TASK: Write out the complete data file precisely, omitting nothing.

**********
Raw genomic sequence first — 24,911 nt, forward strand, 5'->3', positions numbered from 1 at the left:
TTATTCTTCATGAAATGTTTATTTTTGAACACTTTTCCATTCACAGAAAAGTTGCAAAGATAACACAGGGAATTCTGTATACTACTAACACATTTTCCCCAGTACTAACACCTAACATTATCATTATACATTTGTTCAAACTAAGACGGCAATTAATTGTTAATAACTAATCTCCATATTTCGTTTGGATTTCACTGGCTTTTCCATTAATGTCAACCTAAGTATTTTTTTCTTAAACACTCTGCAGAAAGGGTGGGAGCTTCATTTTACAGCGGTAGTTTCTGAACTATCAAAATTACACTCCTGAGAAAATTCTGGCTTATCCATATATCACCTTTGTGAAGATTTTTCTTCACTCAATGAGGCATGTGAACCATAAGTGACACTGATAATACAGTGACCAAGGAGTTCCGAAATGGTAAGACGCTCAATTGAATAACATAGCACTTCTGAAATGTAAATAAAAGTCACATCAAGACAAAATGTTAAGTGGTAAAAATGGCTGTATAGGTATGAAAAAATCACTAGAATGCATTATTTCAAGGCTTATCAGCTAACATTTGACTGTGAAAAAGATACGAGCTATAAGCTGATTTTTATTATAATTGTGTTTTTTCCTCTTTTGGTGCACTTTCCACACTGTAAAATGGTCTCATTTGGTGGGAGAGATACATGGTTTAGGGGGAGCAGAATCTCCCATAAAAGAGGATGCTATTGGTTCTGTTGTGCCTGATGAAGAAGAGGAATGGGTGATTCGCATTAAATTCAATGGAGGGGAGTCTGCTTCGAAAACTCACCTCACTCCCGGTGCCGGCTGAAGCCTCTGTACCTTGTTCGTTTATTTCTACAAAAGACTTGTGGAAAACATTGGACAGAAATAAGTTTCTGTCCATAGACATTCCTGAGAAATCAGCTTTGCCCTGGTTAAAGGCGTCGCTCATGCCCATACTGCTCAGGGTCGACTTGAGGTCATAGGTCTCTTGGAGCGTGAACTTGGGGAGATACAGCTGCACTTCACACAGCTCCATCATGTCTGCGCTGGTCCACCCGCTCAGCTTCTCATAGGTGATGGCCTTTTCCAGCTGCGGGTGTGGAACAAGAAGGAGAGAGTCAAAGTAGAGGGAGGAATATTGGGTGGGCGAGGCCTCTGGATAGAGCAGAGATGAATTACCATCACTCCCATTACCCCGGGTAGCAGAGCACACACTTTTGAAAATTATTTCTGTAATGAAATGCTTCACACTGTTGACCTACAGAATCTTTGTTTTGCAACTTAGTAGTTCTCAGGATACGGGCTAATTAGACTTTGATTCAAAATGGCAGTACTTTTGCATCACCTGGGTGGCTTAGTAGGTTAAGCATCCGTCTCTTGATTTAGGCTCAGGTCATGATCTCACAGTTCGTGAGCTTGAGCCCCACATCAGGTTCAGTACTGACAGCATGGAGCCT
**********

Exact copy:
Raw genomic sequence first — 24,911 nt, forward strand, 5'->3', positions numbered from 1 at the left:
TTATTCTTCATGAAATGTTTATTTTTGAACACTTTTCCATTCACAGAAAAGTTGCAAAGATAACACAGGGAATTCTGTATACTACTAACACATTTTCCCCAGTACTAACACCTAACATTATCATTATACATTTGTTCAAACTAAGACGGCAATTAATTGTTAATAACTAATCTCCATATTTCGTTTGGATTTCACTGGCTTTTCCATTAATGTCAACCTAAGTATTTTTTTCTTAAACACTCTGCAGAAAGGGTGGGAGCTTCATTTTACAGCGGTAGTTTCTGAACTATCAAAATTACACTCCTGAGAAAATTCTGGCTTATCCATATATCACCTTTGTGAAGATTTTTCTTCACTCAATGAGGCATGTGAACCATAAGTGACACTGATAATACAGTGACCAAGGAGTTCCGAAATGGTAAGACGCTCAATTGAATAACATAGCACTTCTGAAATGTAAATAAAAGTCACATCAAGACAAAATGTTAAGTGGTAAAAATGGCTGTATAGGTATGAAAAAATCACTAGAATGCATTATTTCAAGGCTTATCAGCTAACATTTGACTGTGAAAAAGATACGAGCTATAAGCTGATTTTTATTATAATTGTGTTTTTTCCTCTTTTGGTGCACTTTCCACACTGTAAAATGGTCTCATTTGGTGGGAGAGATACATGGTTTAGGGGGAGCAGAATCTCCCATAAAAGAGGATGCTATTGGTTCTGTTGTGCCTGATGAAGAAGAGGAATGGGTGATTCGCATTAAATTCAATGGAGGGGAGTCTGCTTCGAAAACTCACCTCACTCCCGGTGCCGGCTGAAGCCTCTGTACCTTGTTCGTTTATTTCTACAAAAGACTTGTGGAAAACATTGGACAGAAATAAGTTTCTGTCCATAGACATTCCTGAGAAATCAGCTTTGCCCTGGTTAAAGGCGTCGCTCATGCCCATACTGCTCAGGGTCGACTTGAGGTCATAGGTCTCTTGGAGCGTGAACTTGGGGAGATACAGCTGCACTTCACACAGCTCCATCATGTCTGCGCTGGTCCACCCGCTCAGCTTCTCATAGGTGATGGCCTTTTCCAGCTGCGGGTGTGGAACAAGAAGGAGAGAGTCAAAGTAGAGGGAGGAATATTGGGTGGGCGAGGCCTCTGGATAGAGCAGAGATGAATTACCATCACTCCCATTACCCCGGGTAGCAGAGCACACACTTTTGAAAATTATTTCTGTAATGAAATGCTTCACACTGTTGACCTACAGAATCTTTGTTTTGCAACTTAGTAGTTCTCAGGATACGGGCTAATTAGACTTTGATTCAAAATGGCAGTACTTTTGCATCACCTGGGTGGCTTAGTAGGTTAAGCATCCGTCTCTTGATTTAGGCTCAGGTCATGATCTCACAGTTCGTGAGCTTGAGCCCCACATCAGGTTCAGTACTGACAGCATGGAGCCT